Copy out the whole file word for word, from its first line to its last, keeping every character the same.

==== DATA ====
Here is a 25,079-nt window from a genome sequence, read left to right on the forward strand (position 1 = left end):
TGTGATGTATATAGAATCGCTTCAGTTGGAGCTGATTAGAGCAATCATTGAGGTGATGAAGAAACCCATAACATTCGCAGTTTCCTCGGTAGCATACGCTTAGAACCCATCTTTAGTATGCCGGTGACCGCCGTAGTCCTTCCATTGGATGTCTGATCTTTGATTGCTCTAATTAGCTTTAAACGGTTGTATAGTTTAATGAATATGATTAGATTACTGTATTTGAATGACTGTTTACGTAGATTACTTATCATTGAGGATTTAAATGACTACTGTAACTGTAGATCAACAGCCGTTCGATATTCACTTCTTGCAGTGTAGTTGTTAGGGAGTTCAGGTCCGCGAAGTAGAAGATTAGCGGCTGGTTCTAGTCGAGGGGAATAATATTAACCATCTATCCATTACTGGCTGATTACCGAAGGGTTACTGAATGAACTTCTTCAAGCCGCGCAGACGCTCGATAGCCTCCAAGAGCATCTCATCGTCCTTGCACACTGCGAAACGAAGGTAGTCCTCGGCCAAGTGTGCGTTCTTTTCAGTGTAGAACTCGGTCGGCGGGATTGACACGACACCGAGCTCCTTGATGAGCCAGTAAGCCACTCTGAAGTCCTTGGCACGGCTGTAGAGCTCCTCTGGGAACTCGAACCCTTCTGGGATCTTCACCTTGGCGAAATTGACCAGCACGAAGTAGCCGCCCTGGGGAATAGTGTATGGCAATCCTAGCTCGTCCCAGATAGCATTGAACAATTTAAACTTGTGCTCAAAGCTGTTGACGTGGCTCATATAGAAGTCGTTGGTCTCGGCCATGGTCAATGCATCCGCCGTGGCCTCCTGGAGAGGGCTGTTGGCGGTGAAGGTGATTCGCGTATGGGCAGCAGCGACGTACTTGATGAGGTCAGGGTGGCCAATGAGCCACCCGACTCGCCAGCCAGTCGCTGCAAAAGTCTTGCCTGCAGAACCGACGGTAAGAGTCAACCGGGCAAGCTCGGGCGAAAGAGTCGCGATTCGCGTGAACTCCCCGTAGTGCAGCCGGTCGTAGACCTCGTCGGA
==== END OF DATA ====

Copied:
Here is a 25,079-nt window from a genome sequence, read left to right on the forward strand (position 1 = left end):
TGTGATGTATATAGAATCGCTTCAGTTGGAGCTGATTAGAGCAATCATTGAGGTGATGAAGAAACCCATAACATTCGCAGTTTCCTCGGTAGCATACGCTTAGAACCCATCTTTAGTATGCCGGTGACCGCCGTAGTCCTTCCATTGGATGTCTGATCTTTGATTGCTCTAATTAGCTTTAAACGGTTGTATAGTTTAATGAATATGATTAGATTACTGTATTTGAATGACTGTTTACGTAGATTACTTATCATTGAGGATTTAAATGACTACTGTAACTGTAGATCAACAGCCGTTCGATATTCACTTCTTGCAGTGTAGTTGTTAGGGAGTTCAGGTCCGCGAAGTAGAAGATTAGCGGCTGGTTCTAGTCGAGGGGAATAATATTAACCATCTATCCATTACTGGCTGATTACCGAAGGGTTACTGAATGAACTTCTTCAAGCCGCGCAGACGCTCGATAGCCTCCAAGAGCATCTCATCGTCCTTGCACACTGCGAAACGAAGGTAGTCCTCGGCCAAGTGTGCGTTCTTTTCAGTGTAGAACTCGGTCGGCGGGATTGACACGACACCGAGCTCCTTGATGAGCCAGTAAGCCACTCTGAAGTCCTTGGCACGGCTGTAGAGCTCCTCTGGGAACTCGAACCCTTCTGGGATCTTCACCTTGGCGAAATTGACCAGCACGAAGTAGCCGCCCTGGGGAATAGTGTATGGCAATCCTAGCTCGTCCCAGATAGCATTGAACAATTTAAACTTGTGCTCAAAGCTGTTGACGTGGCTCATATAGAAGTCGTTGGTCTCGGCCATGGTCAATGCATCCGCCGTGGCCTCCTGGAGAGGGCTGTTGGCGGTGAAGGTGATTCGCGTATGGGCAGCAGCGACGTACTTGATGAGGTCAGGGTGGCCAATGAGCCACCCGACTCGCCAGCCAGTCGCTGCAAAAGTCTTGCCTGCAGAACCGACGGTAAGAGTCAACCGGGCAAGCTCGGGCGAAAGAGTCGCGATTCGCGTGAACTCCCCGTAGTGCAGCCGGTCGTAGACCTCGTCGGA